one year ago

ajprincessBest ResponseYou've already chosen the best response.1
Thank you soooo much for the explanation:)
 one year ago

ajprincessBest ResponseYou've already chosen the best response.1
is that way wrong? So which method should I use? Actually the answer I posted is not the answer my professor gave me. Actually she didnt give us any answer yet
 one year ago

LimitlessBest ResponseYou've already chosen the best response.3
I don't think the way was entirely wrong. It's just that the author misunderstood the definition of \(a^{(n)}\). You know what I mean?
 one year ago

LimitlessBest ResponseYou've already chosen the best response.3
When the writer of that post said \[(a+bx)^{(2)}=(a+bx)[a+b(x1)],\] they were wrong and this messed up the entire problem. However, what they were _trying_ to do was right.
 one year ago

LimitlessBest ResponseYou've already chosen the best response.3
Does that make things more clear?
 one year ago

ajprincessBest ResponseYou've already chosen the best response.1
ya it is. thank u soooo much:)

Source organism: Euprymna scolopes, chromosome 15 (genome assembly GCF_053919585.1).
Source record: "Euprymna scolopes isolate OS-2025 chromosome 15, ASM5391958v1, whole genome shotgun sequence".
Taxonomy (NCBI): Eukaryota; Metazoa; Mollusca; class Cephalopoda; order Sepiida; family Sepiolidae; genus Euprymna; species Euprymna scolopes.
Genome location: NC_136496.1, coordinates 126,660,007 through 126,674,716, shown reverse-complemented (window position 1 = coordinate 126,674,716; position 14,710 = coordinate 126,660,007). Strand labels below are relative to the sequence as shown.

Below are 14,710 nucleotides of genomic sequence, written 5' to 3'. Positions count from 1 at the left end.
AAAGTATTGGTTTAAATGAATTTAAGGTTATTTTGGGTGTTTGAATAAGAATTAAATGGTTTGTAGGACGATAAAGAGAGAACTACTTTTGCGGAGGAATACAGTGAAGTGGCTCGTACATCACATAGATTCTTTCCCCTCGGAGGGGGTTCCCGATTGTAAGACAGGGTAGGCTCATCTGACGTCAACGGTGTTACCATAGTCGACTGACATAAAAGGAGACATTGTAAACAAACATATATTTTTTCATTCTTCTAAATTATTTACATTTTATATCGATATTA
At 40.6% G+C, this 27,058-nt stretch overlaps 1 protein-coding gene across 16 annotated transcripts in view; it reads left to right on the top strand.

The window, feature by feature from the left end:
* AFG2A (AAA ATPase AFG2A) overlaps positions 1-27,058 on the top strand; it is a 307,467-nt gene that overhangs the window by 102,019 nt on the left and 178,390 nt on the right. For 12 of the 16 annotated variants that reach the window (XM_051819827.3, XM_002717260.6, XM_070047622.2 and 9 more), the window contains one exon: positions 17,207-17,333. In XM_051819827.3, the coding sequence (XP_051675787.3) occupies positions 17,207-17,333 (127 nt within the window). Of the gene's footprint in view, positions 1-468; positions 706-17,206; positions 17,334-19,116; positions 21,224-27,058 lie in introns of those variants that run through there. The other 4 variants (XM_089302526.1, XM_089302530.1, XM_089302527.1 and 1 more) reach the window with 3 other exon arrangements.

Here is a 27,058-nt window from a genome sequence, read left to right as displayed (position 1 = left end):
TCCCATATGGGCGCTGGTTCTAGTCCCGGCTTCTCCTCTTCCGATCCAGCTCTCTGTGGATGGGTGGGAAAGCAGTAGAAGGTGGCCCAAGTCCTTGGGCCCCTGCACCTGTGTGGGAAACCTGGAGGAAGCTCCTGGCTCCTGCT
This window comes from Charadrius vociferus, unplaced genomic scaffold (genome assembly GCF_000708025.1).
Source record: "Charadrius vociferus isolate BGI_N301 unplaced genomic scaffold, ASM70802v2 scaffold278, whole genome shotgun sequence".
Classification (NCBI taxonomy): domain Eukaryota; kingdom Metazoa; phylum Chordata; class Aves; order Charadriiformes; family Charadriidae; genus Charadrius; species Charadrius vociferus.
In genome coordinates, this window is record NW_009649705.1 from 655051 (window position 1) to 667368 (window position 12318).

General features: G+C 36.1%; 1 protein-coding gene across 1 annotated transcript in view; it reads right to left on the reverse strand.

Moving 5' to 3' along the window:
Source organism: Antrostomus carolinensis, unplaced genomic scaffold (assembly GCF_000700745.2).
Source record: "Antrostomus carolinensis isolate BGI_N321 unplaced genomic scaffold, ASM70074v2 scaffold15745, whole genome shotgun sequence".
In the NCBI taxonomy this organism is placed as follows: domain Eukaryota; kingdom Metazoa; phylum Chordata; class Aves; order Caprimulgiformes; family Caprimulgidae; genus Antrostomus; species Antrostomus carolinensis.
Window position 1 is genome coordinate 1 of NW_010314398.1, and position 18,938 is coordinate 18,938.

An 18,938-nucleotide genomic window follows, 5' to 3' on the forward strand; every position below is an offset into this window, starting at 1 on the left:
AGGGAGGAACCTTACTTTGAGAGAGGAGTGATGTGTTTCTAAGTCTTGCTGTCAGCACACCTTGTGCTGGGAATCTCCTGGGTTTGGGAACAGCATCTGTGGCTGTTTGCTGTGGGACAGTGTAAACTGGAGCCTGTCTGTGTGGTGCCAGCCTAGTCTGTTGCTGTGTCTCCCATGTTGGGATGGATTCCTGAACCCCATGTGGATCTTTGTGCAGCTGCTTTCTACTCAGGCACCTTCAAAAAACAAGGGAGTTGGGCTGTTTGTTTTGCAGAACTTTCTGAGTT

one year ago

LimitlessBest ResponseYou've already chosen the best response.3
You're welcome. But, I'd like to thank you for the interesting problem!
 one year ago

LimitlessBest ResponseYou've already chosen the best response.3
Let me go ahead and recommendif you're getting problems like this a lotDonald E. Knuth's Concrete Mathematics. In there, there's all kinds of this craziness: falling factorials, rising factorials, ceiling functions, floor functions, summations, discrete calculus, etc. It seems to directly pertain to what you're doing, but I can't be certain.
 one year ago

LimitlessBest ResponseYou've already chosen the best response.3
You're welcome! Have a wonderful weekend.
 one year ago

ajprincessBest ResponseYou've already chosen the best response.1
Thanks nd wish u the same:)
 one year ago